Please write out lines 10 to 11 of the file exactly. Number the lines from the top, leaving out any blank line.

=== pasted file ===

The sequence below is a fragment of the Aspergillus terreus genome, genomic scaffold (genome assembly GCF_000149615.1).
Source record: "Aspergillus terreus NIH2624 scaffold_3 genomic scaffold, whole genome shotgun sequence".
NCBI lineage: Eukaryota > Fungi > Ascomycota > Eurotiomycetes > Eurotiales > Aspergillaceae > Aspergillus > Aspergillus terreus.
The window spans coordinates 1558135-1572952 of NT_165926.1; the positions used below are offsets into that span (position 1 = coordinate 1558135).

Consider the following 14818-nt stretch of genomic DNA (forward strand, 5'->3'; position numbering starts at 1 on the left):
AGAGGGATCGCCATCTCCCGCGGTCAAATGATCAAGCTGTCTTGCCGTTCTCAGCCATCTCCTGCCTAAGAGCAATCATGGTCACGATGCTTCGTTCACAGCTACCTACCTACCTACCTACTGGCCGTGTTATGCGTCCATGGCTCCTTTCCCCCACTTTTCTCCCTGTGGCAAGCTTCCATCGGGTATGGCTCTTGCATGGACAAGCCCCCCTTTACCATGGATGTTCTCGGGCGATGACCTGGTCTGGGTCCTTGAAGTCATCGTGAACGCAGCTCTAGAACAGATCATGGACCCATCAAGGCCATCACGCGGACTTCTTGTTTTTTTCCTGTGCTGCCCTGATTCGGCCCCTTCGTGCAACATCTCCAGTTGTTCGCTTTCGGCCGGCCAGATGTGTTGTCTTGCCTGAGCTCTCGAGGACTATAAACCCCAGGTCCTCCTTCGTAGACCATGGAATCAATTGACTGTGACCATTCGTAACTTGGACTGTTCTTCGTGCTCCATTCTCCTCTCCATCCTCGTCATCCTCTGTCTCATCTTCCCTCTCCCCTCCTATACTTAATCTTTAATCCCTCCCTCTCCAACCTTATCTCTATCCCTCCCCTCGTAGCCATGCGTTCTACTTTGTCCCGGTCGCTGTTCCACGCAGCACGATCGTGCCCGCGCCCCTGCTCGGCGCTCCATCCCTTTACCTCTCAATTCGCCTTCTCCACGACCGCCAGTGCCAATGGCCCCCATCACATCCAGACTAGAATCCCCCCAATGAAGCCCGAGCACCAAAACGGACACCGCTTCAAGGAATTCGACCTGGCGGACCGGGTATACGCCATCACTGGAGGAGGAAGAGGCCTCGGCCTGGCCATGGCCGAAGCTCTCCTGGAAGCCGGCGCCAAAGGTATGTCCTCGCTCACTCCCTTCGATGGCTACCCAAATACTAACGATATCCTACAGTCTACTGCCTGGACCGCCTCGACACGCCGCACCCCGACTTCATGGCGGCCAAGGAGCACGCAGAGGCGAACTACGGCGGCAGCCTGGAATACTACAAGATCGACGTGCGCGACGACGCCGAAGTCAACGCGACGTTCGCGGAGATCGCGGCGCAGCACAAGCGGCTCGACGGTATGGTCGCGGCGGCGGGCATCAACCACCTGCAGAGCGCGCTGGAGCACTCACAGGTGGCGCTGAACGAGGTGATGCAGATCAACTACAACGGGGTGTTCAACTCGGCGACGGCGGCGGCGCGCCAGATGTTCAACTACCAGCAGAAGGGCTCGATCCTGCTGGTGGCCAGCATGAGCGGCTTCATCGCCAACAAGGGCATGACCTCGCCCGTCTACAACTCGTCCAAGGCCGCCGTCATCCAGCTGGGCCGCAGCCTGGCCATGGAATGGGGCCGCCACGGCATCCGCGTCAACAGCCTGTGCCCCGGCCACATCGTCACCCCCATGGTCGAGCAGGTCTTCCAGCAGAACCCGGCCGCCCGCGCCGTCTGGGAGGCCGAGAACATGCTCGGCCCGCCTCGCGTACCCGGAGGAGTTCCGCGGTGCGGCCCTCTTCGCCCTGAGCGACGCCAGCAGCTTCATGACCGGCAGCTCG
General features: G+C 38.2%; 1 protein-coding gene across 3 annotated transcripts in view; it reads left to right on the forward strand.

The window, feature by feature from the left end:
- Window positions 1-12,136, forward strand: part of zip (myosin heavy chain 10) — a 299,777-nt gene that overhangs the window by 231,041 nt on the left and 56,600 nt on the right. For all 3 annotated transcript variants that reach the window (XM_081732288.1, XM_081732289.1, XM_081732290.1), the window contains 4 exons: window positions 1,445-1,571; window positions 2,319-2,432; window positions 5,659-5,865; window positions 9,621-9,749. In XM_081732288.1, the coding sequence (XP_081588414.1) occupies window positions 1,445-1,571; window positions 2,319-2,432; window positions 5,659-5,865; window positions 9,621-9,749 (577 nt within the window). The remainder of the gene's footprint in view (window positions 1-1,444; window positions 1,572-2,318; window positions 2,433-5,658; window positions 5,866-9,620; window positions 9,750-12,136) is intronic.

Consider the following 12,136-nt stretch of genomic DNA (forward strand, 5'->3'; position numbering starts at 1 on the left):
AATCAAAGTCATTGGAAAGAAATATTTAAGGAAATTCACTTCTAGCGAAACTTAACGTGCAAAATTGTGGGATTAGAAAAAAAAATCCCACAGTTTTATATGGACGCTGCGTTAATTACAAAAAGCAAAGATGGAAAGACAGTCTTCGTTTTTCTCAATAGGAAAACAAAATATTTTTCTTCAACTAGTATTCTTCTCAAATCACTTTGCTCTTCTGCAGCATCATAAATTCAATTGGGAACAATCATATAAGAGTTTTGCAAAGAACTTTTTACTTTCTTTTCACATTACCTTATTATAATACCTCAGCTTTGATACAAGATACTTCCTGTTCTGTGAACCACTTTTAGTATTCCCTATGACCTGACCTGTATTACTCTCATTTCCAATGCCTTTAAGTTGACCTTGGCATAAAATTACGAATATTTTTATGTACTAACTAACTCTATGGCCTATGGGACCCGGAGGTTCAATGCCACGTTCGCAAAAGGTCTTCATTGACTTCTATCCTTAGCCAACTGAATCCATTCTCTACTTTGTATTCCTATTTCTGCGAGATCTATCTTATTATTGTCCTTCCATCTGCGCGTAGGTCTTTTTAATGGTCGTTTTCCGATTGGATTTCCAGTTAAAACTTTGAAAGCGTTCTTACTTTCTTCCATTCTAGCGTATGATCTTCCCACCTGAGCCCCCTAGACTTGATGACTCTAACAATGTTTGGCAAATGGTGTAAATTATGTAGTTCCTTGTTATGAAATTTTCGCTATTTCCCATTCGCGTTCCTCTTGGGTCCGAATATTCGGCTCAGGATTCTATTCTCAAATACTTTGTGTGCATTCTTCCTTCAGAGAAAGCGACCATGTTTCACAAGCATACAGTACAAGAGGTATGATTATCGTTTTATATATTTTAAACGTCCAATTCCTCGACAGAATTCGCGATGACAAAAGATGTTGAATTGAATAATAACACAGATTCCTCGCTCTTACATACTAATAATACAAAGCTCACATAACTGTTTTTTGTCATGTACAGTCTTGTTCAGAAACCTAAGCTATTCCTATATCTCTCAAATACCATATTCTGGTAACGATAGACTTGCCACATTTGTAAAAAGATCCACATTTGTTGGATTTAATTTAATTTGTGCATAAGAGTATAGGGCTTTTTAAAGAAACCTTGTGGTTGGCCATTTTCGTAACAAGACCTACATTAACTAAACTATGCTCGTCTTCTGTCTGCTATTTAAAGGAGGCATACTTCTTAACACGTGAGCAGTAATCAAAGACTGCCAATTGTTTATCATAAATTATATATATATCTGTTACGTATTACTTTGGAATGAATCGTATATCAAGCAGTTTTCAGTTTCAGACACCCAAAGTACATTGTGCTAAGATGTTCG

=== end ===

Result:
Consider the following 12,136-nt stretch of genomic DNA (forward strand, 5'->3'; position numbering starts at 1 on the left):
AATCAAAGTCATTGGAAAGAAATATTTAAGGAAATTCACTTCTAGCGAAACTTAACGTGCAAAATTGTGGGATTAGAAAAAAAAATCCCACAGTTTTATATGGACGCTGCGTTAATTACAAAAAGCAAAGATGGAAAGACAGTCTTCGTTTTTCTCAATAGGAAAACAAAATATTTTTCTTCAACTAGTATTCTTCTCAAATCACTTTGCTCTTCTGCAGCATCATAAATTCAATTGGGAACAATCATATAAGAGTTTTGCAAAGAACTTTTTACTTTCTTTTCACATTACCTTATTATAATACCTCAGCTTTGATACAAGATACTTCCTGTTCTGTGAACCACTTTTAGTATTCCCTATGACCTGACCTGTATTACTCTCATTTCCAATGCCTTTAAGTTGACCTTGGCATAAAATTACGAATATTTTTATGTACTAACTAACTCTATGGCCTATGGGACCCGGAGGTTCAATGCCACGTTCGCAAAAGGTCTTCATTGACTTCTATCCTTAGCCAACTGAATCCATTCTCTACTTTGTATTCCTATTTCTGCGAGATCTATCTTATTATTGTCCTTCCATCTGCGCGTAGGTCTTTTTAATGGTCGTTTTCCGATTGGATTTCCAGTTAAAACTTTGAAAGCGTTCTTACTTTCTTCCATTCTAGCGTATGATCTTCCCACCTGAGCCCCCTAGACTTGATGACTCTAACAATGTTTGGCAAATGGTGTAAATTATGTAGTTCCTTGTTATGAAATTTTCGCTATTTCCCATTCGCGTTCCTCTTGGGTCCGAATATTCGGCTCAGGATTCTATTCTCAAATACTTTGTGTGCATTCTTCCTTCAGAGAAAGCGACCATGTTTCACAAGCATACAGTACAAGAGGTATGATTATCGTTTTATATATTTTAAACGTCCAATTCCTCGACAGAATTCGCGATGACAAAAGATGTTGAATTGAATAATAACACAGATTCCTCGCTCTTACATACTAATAATACAAAGCTCACATAACTGTTTTTTGTCATGTACAGTCTTGTTCAGAAACCTAAGCTATTCCTATATCTCTCAAATACCATATTCTGGTAACGATAGACTTGCCACATTTGTAAAAAGATCCACATTTGTTGGATTTAATTTAATTTGTGCATAAGAGTATAGGGCTTTTTAAAGAAACCTTGTGGTTGGCCATTTTCGTAACAAGACCTACATTAACTAAACTATGCTCGTCTTCTGTCTGCTATTTAAAGGAGGCATACTTCTTAACACGTGAGCAGTAATCAAAGACTGCCAATTGTTTATCATAAATTATATATATATCTGTTACGTATTACTTTGGAATGAATCGTATATCAAGCAGTTTTCAGTTTCAGACACCCAAAGTACATTGTGCTAAGATGTTCG